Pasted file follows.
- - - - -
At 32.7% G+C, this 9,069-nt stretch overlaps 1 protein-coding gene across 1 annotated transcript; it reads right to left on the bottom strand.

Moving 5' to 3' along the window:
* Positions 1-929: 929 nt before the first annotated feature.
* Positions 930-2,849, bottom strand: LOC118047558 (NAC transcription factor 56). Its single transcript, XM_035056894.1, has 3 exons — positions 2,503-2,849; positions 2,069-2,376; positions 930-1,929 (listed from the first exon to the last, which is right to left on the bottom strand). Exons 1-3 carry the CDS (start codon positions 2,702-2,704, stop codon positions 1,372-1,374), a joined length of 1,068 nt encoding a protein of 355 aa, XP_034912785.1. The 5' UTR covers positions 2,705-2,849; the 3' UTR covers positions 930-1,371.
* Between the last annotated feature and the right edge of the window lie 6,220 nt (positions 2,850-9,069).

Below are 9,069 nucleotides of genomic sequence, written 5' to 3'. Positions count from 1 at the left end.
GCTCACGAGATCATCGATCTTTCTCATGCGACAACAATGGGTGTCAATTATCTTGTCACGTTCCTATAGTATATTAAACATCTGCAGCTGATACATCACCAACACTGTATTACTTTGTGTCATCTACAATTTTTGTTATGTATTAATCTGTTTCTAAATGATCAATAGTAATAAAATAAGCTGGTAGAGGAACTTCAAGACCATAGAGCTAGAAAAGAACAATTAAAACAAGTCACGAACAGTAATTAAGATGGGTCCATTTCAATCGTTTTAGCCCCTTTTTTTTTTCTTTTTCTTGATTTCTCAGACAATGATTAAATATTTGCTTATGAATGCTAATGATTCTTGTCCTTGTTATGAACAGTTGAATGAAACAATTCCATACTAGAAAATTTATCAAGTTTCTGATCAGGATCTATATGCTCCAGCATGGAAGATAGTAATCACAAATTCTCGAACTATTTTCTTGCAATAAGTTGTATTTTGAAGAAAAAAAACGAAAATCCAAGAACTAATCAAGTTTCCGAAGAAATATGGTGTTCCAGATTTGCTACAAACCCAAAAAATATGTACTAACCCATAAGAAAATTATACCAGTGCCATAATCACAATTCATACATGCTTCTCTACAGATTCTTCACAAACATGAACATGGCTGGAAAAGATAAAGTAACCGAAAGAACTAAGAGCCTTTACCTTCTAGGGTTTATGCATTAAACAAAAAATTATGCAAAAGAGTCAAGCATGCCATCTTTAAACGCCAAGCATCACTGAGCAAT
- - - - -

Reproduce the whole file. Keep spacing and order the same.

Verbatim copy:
At 32.7% G+C, this 9,069-nt stretch overlaps 1 protein-coding gene across 1 annotated transcript; it reads right to left on the bottom strand.

Moving 5' to 3' along the window:
* Positions 1-929: 929 nt before the first annotated feature.
* Positions 930-2,849, bottom strand: LOC118047558 (NAC transcription factor 56). Its single transcript, XM_035056894.1, has 3 exons — positions 2,503-2,849; positions 2,069-2,376; positions 930-1,929 (listed from the first exon to the last, which is right to left on the bottom strand). Exons 1-3 carry the CDS (start codon positions 2,702-2,704, stop codon positions 1,372-1,374), a joined length of 1,068 nt encoding a protein of 355 aa, XP_034912785.1. The 5' UTR covers positions 2,705-2,849; the 3' UTR covers positions 930-1,371.
* Between the last annotated feature and the right edge of the window lie 6,220 nt (positions 2,850-9,069).

Below are 9,069 nucleotides of genomic sequence, written 5' to 3'. Positions count from 1 at the left end.
GCTCACGAGATCATCGATCTTTCTCATGCGACAACAATGGGTGTCAATTATCTTGTCACGTTCCTATAGTATATTAAACATCTGCAGCTGATACATCACCAACACTGTATTACTTTGTGTCATCTACAATTTTTGTTATGTATTAATCTGTTTCTAAATGATCAATAGTAATAAAATAAGCTGGTAGAGGAACTTCAAGACCATAGAGCTAGAAAAGAACAATTAAAACAAGTCACGAACAGTAATTAAGATGGGTCCATTTCAATCGTTTTAGCCCCTTTTTTTTTTCTTTTTCTTGATTTCTCAGACAATGATTAAATATTTGCTTATGAATGCTAATGATTCTTGTCCTTGTTATGAACAGTTGAATGAAACAATTCCATACTAGAAAATTTATCAAGTTTCTGATCAGGATCTATATGCTCCAGCATGGAAGATAGTAATCACAAATTCTCGAACTATTTTCTTGCAATAAGTTGTATTTTGAAGAAAAAAAACGAAAATCCAAGAACTAATCAAGTTTCCGAAGAAATATGGTGTTCCAGATTTGCTACAAACCCAAAAAATATGTACTAACCCATAAGAAAATTATACCAGTGCCATAATCACAATTCATACATGCTTCTCTACAGATTCTTCACAAACATGAACATGGCTGGAAAAGATAAAGTAACCGAAAGAACTAAGAGCCTTTACCTTCTAGGGTTTATGCATTAAACAAAAAATTATGCAAAAGAGTCAAGCATGCCATCTTTAAACGCCAAGCATCACTGAGCAAT